sticking to hard to follow diets with point systems, blocks,
deprivation diets or set meal plans of foods they don't even
- Guilt and Worry: And no matter who the person is that
is dieting, skinny or overweight, many feel guilt instead of
pleasure when indulging in a food they like but which isn't
in his meal plan. This feeling of guilt fits into the worry
- No Exercise: Patients who do not exercise do not invigorate
the Yang warming aspect of the body's Qi. Chinese medicine asserts
that too much sitting or lying down creates Qi vacuity.
- Cold Foods: Many people damage the Spleen Qi by eating
too many cold foods. Cold foods are literally cold from refrigeration
or frozen, like ice, are foods that are cold in nature (see
the list below) and include cold beverages and salad and last
nights left over cold pizza (yeah, we've all been there). Other
detriments include our society's over eating of wheat as our
main source of grain, and too much beer drinking. Both are cool
and dampness producing. Not to mention our over consumption
of dairy. Imagine all the Spleen Qi vacuity amongst college
students between all that studying, beer and pizza!
Dietary Therapy for Spleen Qi Vacuity
The treatment principle for Spleen Qi Vacuity Dampness is to
fortify the Spleen and disinhibit (percolate, filter, promote
urination) the dampness. We also want to avoid further detriment
to the spleen.
Yang tonics will help to warm the Spleen and to motivate
the energy for the T&T cycle. They maintain and improve our
ability to generate warmth and stimulate our system.
Yang tonics include:
Qi circulation is stimulated by the sweet and pungent flavors.
The Spleen likes the sweet taste and pungent flavors circulate
the Qi. Foods that particularly influence Qi circulation include:
Cold conditions are improved by warming foods. In chronic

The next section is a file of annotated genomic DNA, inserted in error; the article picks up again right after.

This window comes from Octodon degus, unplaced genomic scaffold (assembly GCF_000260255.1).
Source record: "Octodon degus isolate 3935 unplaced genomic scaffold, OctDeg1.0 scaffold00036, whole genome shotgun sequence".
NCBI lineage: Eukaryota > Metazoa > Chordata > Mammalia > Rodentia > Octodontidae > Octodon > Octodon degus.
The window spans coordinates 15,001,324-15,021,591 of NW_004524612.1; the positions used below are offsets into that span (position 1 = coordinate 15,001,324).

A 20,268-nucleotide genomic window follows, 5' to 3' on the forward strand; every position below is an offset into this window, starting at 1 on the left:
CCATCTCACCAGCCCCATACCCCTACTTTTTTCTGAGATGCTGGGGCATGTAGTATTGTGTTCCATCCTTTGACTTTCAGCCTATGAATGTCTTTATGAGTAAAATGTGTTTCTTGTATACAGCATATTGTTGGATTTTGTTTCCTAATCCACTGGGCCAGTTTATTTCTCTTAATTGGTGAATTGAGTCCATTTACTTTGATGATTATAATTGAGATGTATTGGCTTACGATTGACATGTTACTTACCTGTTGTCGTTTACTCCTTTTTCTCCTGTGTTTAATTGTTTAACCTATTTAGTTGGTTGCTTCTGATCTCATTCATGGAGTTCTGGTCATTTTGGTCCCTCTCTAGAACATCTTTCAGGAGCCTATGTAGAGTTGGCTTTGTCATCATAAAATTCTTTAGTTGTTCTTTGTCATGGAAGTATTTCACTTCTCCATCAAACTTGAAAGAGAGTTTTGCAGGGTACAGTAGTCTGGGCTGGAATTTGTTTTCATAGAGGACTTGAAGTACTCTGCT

cases warm and sweet/pungent foods are used to warm us steadily.
In acute cases of pathogenic invasion warm or hot foods are
combined with stronger pungent flavors to drive out the Cold.
Warming foods include:
Dampness results from the body's failure to transform
fluids. Dampness is treated by avoiding dampening foods, strengthening
the body, including bitter foods and foods that counteract Dampness.
Effective foods to eat include:
Some foods will worsen the tendency towards Dampness,
so Damp people should cut back on them. Avoid these foods:
Dairy Products (sheep and goat products are less dampening)
Concentrated Juices especially Orange
Sugar and sweeteners
Greasy, fried and oily foods
Iced or cooled beverages
Uncooked raw vegetables and salads
Phlegm refers to a condition of dampness where moisture
is retained as Phlegm or Mucus. Phlegm-resolving foods include:
I have so much more information about diet that it would take
a whole book to explain. Don't worry - I am working on that! In
the meantime I am available for live seminars. Take these recommendations
to your kitchen and cook some delicious meals for yourself be
well and stay healthy.
Chinese Dietary Therapy is an essential part of healing this
Qi disharmony. I urge my readers to continue to take the herbs
and acupuncture treatments your practitioner recommends, but do
incorporate this information about diet into your therapy and
Juliette Aiyana, L.Ac.